United States vs. Panama — 10:05 p.m. EDT Tuesday

Read our extensive preview here, but the upshot is this: The United States can rise into the Top Three by beating Panama, while Los Canaleros will be happy to scoop a draw to stem any bleeding cause by Molino and T&T.

Argentina feels World Cup pressure; Brazil set to party

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SAO PAULO (AP) Argentina was the runner-up in the last World Cup. This time it’s under rising pressure just to qualify.

That pressure will be felt even more in its match Tuesday against Bolivia in the thin air of La Paz, which is located in the Andes at 3,650 meters (11,900 feet) altitude.

Argentina has not won a match there since 2005, upping the stakes a bit more.

[ MORE: Complete Panama-USMNT preview ]

Meanwhile, South American rival Brazil will gear up for possible early qualification if it beats Paraguay in Sao Paulo. To advance, the South American group leader needs a victory and a few other results to fall its way. But win or lose, Brazil is heading for the World Cup in Russia with five rounds of qualifying remaining.

Argentina cannot be so confident.

Second-placed Uruguay faces a winnable match at lowly Peru, and fourth-placed Colombia has a real test at fifth-placed Ecuador. Sixth-placed Chile welcomes last-placed Venezuela in Santiago, hoping to climb back into qualifying position.

With five rounds to go, Brazil has 30 points – more than enough to secure a spot in previous World Cups. Uruguay has 23 and Argentina 22.

With Brazil almost sure to advance – and Venezuela, Bolivia and Peru struggling at the bottom – that leaves six teams fighting for the three remaining automatic spots for Russia. Another South American team could also advance in a playoff.

[ MORE: Wood looks ahead to working with Arena, praises Klinsmann ]

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ARGENTINA

Argentina put on a poor performance on Thursday, but managed to beat Chile 1-0 in Buenos Aires after a controversial penalty was conceded and converted by Barcelona star Lionel Messi.

The visitors will miss suspended Barcelona midfielder Javier Mascherano, which is making coach Edgardo Bauza think of dramatic changes to the team.

Before the win against Chile and the loss of Mascherano, Bauza was considering a defensive 5-4-1 formation in La Paz, hoping to save his players’ energy and capitalize on the ball-holding Mascherano. Now he may be forced into a more offensive formation that relies less on counterattacking.

Bolivian coach Mauricio Soria, who spared some of his main players in the 1-0 defeat at Colombia on Thursday, said his team will not be intimidated by the Argentine stars and should push hard against them. His team will be rested and in familiar surroundings.

“We hope we can make them feel a lot of their fears,” Soria said.

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BRAZIL

After the impressive thrashing of Uruguay 4-1 in Montevideo, Brazil is so close to the World Cup spot that many players are already looking for new challenges as Brazil chases it sixth World Cup title.

For the spot to be assured, Brazil needs to beat Paraguay and see Venezuela overcome Chile in Santiago. Also, Colombia needs to get its first win at Ecuador in 20 years.

Even if the “official” qualification doesn’t come, there will surely be a party at Arena Corinthians in Sao Paulo.

Coach Tite, who has won seven straight games in qualifiers since he took over in September, had his best days at Corinthians. He won two Brazilian championships, one Copa Libertadores, and the 2012 FIFA Club World Cup title after a 1-0 victory over England’s Chelsea in Japan.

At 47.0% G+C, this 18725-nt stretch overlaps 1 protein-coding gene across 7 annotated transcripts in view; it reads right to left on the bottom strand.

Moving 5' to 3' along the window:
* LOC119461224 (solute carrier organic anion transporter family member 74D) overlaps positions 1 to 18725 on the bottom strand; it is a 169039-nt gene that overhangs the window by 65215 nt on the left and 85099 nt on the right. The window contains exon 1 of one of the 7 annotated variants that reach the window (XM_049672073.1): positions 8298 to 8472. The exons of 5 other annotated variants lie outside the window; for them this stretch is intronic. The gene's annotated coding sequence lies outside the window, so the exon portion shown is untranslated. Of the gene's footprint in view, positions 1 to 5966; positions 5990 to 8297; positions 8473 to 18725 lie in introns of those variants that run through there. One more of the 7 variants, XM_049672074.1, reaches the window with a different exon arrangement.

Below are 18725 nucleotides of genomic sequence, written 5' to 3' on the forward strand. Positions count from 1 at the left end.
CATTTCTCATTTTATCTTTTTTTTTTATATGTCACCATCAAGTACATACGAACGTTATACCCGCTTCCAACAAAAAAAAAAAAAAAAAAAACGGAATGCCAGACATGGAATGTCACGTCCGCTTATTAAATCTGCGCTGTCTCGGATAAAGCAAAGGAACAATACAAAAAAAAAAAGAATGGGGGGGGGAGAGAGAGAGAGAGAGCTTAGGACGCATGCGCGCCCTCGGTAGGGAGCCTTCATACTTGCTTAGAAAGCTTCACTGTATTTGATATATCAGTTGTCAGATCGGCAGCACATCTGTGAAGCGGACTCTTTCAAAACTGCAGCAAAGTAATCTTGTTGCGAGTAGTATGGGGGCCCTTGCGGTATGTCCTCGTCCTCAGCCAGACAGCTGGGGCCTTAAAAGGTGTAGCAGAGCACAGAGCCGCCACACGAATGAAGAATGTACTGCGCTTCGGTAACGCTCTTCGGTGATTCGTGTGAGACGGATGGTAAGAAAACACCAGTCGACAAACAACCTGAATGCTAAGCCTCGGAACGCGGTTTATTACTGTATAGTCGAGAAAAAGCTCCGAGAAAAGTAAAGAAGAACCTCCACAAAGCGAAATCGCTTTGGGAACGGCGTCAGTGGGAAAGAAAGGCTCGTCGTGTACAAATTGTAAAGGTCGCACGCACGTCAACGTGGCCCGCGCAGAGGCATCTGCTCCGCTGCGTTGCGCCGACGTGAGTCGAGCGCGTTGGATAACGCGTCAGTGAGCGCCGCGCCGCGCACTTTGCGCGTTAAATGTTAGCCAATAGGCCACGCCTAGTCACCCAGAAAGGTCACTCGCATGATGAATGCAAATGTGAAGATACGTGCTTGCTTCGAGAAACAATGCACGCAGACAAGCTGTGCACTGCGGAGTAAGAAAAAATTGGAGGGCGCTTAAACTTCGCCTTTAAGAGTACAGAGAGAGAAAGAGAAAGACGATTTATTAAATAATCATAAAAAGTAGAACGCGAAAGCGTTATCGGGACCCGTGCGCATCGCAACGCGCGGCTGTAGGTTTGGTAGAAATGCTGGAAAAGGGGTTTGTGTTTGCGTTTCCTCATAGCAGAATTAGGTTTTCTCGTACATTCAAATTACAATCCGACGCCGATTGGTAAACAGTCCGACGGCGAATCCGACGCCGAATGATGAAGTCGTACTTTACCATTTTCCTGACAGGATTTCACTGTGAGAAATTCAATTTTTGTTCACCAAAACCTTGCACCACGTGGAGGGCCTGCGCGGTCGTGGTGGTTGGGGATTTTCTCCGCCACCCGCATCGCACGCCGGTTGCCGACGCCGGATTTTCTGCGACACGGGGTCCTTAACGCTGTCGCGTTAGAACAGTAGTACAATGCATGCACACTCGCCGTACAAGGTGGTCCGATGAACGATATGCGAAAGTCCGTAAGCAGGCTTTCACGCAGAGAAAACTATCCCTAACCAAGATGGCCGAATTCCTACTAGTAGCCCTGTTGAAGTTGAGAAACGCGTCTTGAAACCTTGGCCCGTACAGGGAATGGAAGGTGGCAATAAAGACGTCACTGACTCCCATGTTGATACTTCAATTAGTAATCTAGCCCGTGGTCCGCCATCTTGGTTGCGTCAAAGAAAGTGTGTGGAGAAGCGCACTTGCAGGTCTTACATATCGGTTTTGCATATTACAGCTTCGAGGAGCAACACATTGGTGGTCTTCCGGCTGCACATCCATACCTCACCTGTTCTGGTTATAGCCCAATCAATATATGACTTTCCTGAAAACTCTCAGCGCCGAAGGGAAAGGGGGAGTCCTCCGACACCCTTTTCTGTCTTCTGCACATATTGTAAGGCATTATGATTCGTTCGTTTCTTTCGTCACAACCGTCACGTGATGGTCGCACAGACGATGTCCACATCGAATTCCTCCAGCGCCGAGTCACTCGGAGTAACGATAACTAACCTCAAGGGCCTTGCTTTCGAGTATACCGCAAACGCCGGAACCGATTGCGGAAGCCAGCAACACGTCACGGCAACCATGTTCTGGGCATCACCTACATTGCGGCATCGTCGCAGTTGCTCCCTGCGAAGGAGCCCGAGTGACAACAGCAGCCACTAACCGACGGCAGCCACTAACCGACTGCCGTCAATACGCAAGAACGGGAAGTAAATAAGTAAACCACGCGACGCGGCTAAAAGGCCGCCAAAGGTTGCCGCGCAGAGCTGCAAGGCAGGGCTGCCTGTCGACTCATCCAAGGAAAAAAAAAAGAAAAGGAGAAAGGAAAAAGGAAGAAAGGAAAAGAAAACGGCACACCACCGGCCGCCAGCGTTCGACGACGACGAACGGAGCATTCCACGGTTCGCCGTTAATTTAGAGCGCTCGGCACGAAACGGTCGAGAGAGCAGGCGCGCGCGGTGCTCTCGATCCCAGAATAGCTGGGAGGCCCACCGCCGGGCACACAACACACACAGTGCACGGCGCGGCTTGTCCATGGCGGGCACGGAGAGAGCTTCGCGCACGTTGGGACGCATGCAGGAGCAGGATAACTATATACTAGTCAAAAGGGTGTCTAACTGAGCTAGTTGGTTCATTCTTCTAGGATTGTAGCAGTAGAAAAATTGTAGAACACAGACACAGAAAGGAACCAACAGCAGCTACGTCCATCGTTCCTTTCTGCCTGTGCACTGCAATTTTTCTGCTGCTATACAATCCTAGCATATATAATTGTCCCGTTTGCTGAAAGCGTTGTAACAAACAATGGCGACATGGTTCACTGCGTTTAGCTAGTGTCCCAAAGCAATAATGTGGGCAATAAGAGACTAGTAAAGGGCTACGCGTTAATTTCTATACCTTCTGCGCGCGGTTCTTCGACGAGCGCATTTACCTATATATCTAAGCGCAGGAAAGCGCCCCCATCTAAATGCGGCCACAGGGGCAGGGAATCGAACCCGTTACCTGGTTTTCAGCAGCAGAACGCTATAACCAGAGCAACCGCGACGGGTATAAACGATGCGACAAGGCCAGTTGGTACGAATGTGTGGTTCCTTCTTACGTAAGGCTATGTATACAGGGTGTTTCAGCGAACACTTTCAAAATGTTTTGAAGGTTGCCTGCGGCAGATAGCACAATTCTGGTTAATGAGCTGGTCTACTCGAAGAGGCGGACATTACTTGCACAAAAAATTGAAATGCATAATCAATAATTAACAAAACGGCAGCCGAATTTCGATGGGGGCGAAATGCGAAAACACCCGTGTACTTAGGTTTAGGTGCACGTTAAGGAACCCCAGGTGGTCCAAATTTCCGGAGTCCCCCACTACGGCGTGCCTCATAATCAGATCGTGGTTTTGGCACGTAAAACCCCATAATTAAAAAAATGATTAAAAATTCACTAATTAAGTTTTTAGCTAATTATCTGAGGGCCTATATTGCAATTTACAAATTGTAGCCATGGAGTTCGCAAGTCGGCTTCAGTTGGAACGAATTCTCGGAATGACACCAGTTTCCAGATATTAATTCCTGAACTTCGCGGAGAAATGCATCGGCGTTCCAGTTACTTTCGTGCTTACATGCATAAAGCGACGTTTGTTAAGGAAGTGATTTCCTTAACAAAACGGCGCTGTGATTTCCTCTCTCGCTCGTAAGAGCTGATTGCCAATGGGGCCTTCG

Defender Fagner, also a Corinthians player, will replace suspended Dani Alves.

“I feel no pressure, I want to enjoy every moment of this,” Fagner told reporters.

If he doesn’t do well, Tite has already brought Sevilla’s Mariano for a test.

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COLOMBIA

The Colombia vs. Ecuador match could be key to the aspirations of both teams: Colombia has 21 points, and Ecuador has 20.

The disappointing performance in the 1-0 victory over Bolivia on Thursday is making Colombia fans worry that their team might not qualify for the World Cup. The game in Quito promises to be even more complicated now that coach Jose Pekerman’s side has lost its best striker to injury. Luis Muriel had a right-leg injury and will likely be replaced by Miguel Borja or Carlos Bacca.

History does not favor Colombia: it has been 20 years since Colombia last beat Ecuador at the Atahualpa stadium.

Ecuador also has problems for the key clash. Striker Miller Bolanos and midfielder Christian Noboa will be out and their replacements are not yet set.

Bobby Wood looks forward to working with Arena, praises Klinsmann

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A back injury kept Bobby Wood from United States men’s national team camp, but the Hamburg striker has been feeling good about the side’s World Cup fortunes since before the big win over Honduras.

Speaking with Hamburg’s team magazine, Wood gave a sprawling interview on his career and time with the national team. Wood praised Arena for scouting in Germany, saying the USMNT boss is a quiet coach who has his own style of playing, one that will prod the Yanks into the World Cup.

[ MORE: Complete USMNT-Panama preview ]

But the 24-year-old Hawaii-born striker saved his fondest words for ex-coach Jurgen Klinsmann, essentially calling him a career-saver. From HSV live (translated from German):

He’s very important to me. I believe if Jürgen had not been U.S. coach, then I might have stopped playing football or would have played somewhere in the fourth league.

That is why I am very, very grateful to him. At that time I was in a deep hole – it was real heavy. … He has believed in my quality. We are still in contact, he texts me.

Wood was a part-time player for 1860 Munich when Klinsmann first called him up to the national team side, and now he’s a Bundesliga striker who will be in demand if the club is relegated. Wood has also been mentioned as a target for Premier League clubs.

That’s a pretty good career jump. Klinsmann may have failed to deliver much of what he promised to the national team, but talent mining was done quite well.